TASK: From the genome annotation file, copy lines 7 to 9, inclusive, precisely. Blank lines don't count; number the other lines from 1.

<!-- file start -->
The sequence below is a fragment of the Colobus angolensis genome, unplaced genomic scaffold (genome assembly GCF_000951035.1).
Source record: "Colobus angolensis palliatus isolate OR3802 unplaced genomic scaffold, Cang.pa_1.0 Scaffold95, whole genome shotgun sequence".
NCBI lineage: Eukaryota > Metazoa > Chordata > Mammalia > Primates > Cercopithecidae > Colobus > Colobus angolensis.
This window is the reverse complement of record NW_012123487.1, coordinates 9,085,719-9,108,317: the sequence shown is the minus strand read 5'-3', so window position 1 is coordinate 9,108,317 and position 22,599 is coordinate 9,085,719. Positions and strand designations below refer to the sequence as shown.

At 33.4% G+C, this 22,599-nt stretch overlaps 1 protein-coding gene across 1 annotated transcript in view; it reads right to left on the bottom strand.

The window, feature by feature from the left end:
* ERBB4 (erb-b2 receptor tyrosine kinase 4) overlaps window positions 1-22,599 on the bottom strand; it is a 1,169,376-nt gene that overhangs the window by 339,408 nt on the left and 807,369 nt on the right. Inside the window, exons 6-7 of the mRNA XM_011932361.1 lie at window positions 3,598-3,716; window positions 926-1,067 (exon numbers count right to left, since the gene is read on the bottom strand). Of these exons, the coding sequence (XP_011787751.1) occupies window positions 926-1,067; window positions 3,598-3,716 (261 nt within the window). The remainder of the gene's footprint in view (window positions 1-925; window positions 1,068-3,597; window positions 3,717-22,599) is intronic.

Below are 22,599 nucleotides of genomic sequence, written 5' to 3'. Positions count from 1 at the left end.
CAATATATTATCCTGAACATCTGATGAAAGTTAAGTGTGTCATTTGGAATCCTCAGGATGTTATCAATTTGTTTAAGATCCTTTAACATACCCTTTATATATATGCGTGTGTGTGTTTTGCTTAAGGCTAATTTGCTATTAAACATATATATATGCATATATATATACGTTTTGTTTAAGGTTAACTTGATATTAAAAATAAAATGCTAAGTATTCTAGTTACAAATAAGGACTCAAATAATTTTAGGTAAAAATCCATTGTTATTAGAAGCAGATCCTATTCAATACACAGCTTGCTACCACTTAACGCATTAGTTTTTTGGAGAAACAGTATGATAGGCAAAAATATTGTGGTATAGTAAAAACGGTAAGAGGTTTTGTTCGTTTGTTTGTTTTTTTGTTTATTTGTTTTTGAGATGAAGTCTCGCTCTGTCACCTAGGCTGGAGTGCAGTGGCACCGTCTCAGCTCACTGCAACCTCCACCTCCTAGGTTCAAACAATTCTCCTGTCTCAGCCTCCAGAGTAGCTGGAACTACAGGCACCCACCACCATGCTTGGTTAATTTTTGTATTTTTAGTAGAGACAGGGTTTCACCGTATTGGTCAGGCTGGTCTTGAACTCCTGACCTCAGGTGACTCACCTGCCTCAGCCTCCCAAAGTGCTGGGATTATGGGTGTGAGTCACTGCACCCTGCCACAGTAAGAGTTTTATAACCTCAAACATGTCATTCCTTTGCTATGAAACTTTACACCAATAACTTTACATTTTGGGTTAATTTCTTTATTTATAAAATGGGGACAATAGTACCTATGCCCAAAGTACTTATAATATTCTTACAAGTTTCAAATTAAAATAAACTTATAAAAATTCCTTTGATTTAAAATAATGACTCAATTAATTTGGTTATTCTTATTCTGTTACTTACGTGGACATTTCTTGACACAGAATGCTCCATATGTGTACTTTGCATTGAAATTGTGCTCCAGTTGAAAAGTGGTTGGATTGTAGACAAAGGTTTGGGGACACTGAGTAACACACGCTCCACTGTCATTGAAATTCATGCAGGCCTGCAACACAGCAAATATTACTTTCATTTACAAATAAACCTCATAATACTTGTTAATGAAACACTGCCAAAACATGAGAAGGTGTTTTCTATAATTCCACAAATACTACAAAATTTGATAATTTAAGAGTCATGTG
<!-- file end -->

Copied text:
* ERBB4 (erb-b2 receptor tyrosine kinase 4) overlaps window positions 1-22,599 on the bottom strand; it is a 1,169,376-nt gene that overhangs the window by 339,408 nt on the left and 807,369 nt on the right. Inside the window, exons 6-7 of the mRNA XM_011932361.1 lie at window positions 3,598-3,716; window positions 926-1,067 (exon numbers count right to left, since the gene is read on the bottom strand). Of these exons, the coding sequence (XP_011787751.1) occupies window positions 926-1,067; window positions 3,598-3,716 (261 nt within the window). The remainder of the gene's footprint in view (window positions 1-925; window positions 1,068-3,597; window positions 3,717-22,599) is intronic.

Below are 22,599 nucleotides of genomic sequence, written 5' to 3'. Positions count from 1 at the left end.
CAATATATTATCCTGAACATCTGATGAAAGTTAAGTGTGTCATTTGGAATCCTCAGGATGTTATCAATTTGTTTAAGATCCTTTAACATACCCTTTATATATATGCGTGTGTGTGTTTTGCTTAAGGCTAATTTGCTATTAAACATATATATATGCATATATATATACGTTTTGTTTAAGGTTAACTTGATATTAAAAATAAAATGCTAAGTATTCTAGTTACAAATAAGGACTCAAATAATTTTAGGTAAAAATCCATTGTTATTAGAAGCAGATCCTATTCAATACACAGCTTGCTACCACTTAACGCATTAGTTTTTTGGAGAAACAGTATGATAGGCAAAAATATTGTGGTATAGTAAAAACGGTAAGAGGTTTTGTTCGTTTGTTTGTTTTTTTGTTTATTTGTTTTTGAGATGAAGTCTCGCTCTGTCACCTAGGCTGGAGTGCAGTGGCACCGTCTCAGCTCACTGCAACCTCCACCTCCTAGGTTCAAACAATTCTCCTGTCTCAGCCTCCAGAGTAGCTGGAACTACAGGCACCCACCACCATGCTTGGTTAATTTTTGTATTTTTAGTAGAGACAGGGTTTCACCGTATTGGTCAGGCTGGTCTTGAACTCCTGACCTCAGGTGACTCACCTGCCTCAGCCTCCCAAAGTGCTGGGATTATGGGTGTGAGTCACTGCACCCTGCCACAGTAAGAGTTTTATAACCTCAAACATGTCATTCCTTTGCTATGAAACTTTACACCAATAACTTTACATTTTGGGTTAATTTCTTTATTTATAAAATGGGGACAATAGTACCTATGCCCAAAGTACTTATAATATTCTTACAAGTTTCAAATTAAAATAAACTTATAAAAATTCCTTTGATTTAAAATAATGACTCAATTAATTTGGTTATTCTTATTCTGTTACTTACGTGGACATTTCTTGACACAGAATGCTCCATATGTGTACTTTGCATTGAAATTGTGCTCCAGTTGAAAAGTGGTTGGATTGTAGACAAAGGTTTGGGGACACTGAGTAACACACGCTCCACTGTCATTGAAATTCATGCAGGCCTGCAACACAGCAAATATTACTTTCATTTACAAATAAACCTCATAATACTTGTTAATGAAACACTGCCAAAACATGAGAAGGTGTTTTCTATAATTCCACAAATACTACAAAATTTGATAATTTAAGAGTCATGTG